Woman ashamed to admit she was victimized online

Published 9:19 am Monday, July 20, 2020

DEAR ABBY: After using online dating for almost a year, I have met someone, and it’s getting serious. Problem is, during some of our first conversations, he talked about his previous online experiences. One involved a woman who asked him for money and how stupid she must’ve thought he was. Another time, he told me he couldn’t understand how a person could send money to someone they met online and had never met in person.
Well, this person (me), who he thinks is so smart and successful, is one of those who was drawn in by an online person. I sent money several times. I am a well-educated and successful professional who is so ashamed of this that I haven’t gone to the authorities. I cut ties with the person to whom I loaned the money. He promised to pay me back, but I haven’t seen a penny.
I haven’t told a soul I did this. Should I disclose this to my boyfriend? I want to be honest with him, but I also wonder if what’s in the past should be left in the past. Please advise me. — ASHAMED SOUTHERN LADY
DEAR LADY: I see no reason for you to discuss this with the man you are currently seeing, unless it is to enlighten him that even well-educated, successful people can be gullible under the right circumstances. Fortunately for you, you weren’t seriously damaged by the person’s failure to repay you. (Other intelligent, but trusting, people have suffered irreparable damage.)
Because you feel you were taken advantage of, it couldn’t hurt to notify the authorities. Yes it’s embarrassing, but human beings make mistakes. If you were preyed upon and the person was a scammer, you might be doing someone else a favor by reporting it.
DEAR ABBY: My granddaughter-to-be is an absolute doll. She’s perfect for my grandson, and I think they were meant for each other. My concern is her family. They treat her like Cinderella.
She cleans, cooks, does laundry and takes care of her disabled sister. She is 21, but because she’s living with her parents until she and my grandson are married, she has to ask permission to go anywhere or do anything. She also believes everything they tell her, which is mostly B.S.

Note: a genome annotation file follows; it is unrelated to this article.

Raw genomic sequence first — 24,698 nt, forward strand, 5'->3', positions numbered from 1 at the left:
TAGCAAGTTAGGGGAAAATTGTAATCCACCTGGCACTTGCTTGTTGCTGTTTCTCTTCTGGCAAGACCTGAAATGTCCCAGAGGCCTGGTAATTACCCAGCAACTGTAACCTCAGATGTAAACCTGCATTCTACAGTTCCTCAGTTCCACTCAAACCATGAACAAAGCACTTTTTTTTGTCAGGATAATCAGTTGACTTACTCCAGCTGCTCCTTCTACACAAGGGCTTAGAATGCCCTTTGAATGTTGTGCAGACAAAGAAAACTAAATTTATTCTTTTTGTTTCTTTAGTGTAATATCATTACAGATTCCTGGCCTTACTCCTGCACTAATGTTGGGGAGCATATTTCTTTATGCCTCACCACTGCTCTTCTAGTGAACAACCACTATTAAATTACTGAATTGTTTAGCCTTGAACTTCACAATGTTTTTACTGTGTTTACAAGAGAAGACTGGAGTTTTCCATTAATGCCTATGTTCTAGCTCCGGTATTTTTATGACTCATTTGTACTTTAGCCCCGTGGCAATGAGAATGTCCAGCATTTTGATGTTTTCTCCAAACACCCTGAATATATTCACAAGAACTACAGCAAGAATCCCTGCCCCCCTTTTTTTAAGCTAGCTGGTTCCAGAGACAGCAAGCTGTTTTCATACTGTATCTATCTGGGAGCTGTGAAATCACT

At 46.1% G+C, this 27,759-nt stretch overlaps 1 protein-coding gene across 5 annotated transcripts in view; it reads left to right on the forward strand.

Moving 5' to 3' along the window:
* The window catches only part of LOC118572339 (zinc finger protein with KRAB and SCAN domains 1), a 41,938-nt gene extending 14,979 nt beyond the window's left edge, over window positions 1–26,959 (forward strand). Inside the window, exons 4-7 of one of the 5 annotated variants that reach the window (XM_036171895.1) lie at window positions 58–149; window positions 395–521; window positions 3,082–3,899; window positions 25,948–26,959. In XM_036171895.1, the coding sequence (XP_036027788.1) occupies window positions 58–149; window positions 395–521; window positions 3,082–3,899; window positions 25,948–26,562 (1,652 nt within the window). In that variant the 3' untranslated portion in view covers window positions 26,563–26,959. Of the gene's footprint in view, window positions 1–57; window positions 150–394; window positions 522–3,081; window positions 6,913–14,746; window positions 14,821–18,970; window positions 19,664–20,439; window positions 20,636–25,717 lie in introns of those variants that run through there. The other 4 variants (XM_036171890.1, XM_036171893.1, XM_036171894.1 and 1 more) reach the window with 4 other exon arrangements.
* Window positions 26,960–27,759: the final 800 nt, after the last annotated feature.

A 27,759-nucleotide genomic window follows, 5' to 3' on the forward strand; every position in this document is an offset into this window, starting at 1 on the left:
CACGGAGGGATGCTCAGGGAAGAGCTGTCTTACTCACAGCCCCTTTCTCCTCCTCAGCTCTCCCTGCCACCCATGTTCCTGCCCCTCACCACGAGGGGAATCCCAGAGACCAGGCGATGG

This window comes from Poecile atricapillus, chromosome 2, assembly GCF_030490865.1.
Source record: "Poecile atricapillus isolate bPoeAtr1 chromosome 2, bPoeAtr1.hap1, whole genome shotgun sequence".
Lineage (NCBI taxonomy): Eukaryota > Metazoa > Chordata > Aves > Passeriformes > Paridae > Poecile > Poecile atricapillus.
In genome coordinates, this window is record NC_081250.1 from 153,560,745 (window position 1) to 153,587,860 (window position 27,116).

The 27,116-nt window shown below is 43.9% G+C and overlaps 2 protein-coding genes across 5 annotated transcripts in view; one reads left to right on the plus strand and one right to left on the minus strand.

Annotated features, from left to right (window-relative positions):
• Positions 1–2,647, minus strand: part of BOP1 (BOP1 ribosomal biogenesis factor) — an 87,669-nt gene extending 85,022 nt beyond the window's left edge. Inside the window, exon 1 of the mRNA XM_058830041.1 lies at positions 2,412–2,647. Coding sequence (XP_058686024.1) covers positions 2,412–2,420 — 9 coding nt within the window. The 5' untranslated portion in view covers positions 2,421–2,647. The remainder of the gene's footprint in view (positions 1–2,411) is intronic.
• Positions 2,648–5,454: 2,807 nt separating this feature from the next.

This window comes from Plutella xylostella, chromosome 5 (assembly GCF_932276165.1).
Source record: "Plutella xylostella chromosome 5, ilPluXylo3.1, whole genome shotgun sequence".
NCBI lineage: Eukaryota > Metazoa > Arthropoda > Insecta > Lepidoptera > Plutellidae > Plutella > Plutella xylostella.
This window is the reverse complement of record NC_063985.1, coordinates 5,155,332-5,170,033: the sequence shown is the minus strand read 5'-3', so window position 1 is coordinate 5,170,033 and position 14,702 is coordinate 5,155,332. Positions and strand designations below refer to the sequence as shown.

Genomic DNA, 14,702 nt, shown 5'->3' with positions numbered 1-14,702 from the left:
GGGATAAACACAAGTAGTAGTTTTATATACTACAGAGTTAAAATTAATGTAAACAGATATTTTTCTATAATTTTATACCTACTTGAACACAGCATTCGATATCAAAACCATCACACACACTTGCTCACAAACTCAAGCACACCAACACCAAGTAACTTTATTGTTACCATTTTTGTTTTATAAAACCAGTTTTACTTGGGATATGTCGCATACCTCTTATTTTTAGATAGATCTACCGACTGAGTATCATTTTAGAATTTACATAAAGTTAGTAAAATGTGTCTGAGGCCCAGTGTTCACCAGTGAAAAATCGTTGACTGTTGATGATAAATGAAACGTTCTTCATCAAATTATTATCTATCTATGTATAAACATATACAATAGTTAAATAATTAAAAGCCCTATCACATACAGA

My fear is that her family will interfere with their marriage and expect her to still take care of her lazy relatives. She has told them things will change once she’s married, but because she is easily manipulated, they will expect her to continue taking care of their household. How can I convince her to set boundaries without sounding like I’m trying to manipulate her myself? — ONLY WANTS THE BEST FOR THEM
DEAR ONLY WANTS: Creating boundaries is going to be a new experience for this young woman. While it may eventually be liberating, it probably won’t be comfortable in the beginning. Thankfully, she will have your grandson at her side to reinforce her.
Befriend her and listen when she needs to talk. With parents as controlling as you describe, she’s going to need all the support and validation she can get. When she needs to strengthen her backbone, remind (don’t lecture) her that as a married woman, her first priority must be her husband and — if they are blessed with any — her children, and repeat that important message often.
Dear Abby is written by Abigail Van Buren, also known as Jeanne Phillips, and was founded by her mother, Pauline Phillips. Contact Dear Abby at www.DearAbby.com or P.O. Box 69440, Los Angeles, CA 90069.
Good advice for everyone — teens to seniors — is in “The Anger in All of Us and How to Deal With It.” To order, send your name and mailing address, plus check or money order for $8 (U.S. funds) to: Dear Abby, Anger Booklet, P.O. Box 447, Mount Morris, IL 61054-0447. (Shipping and handling are included in t

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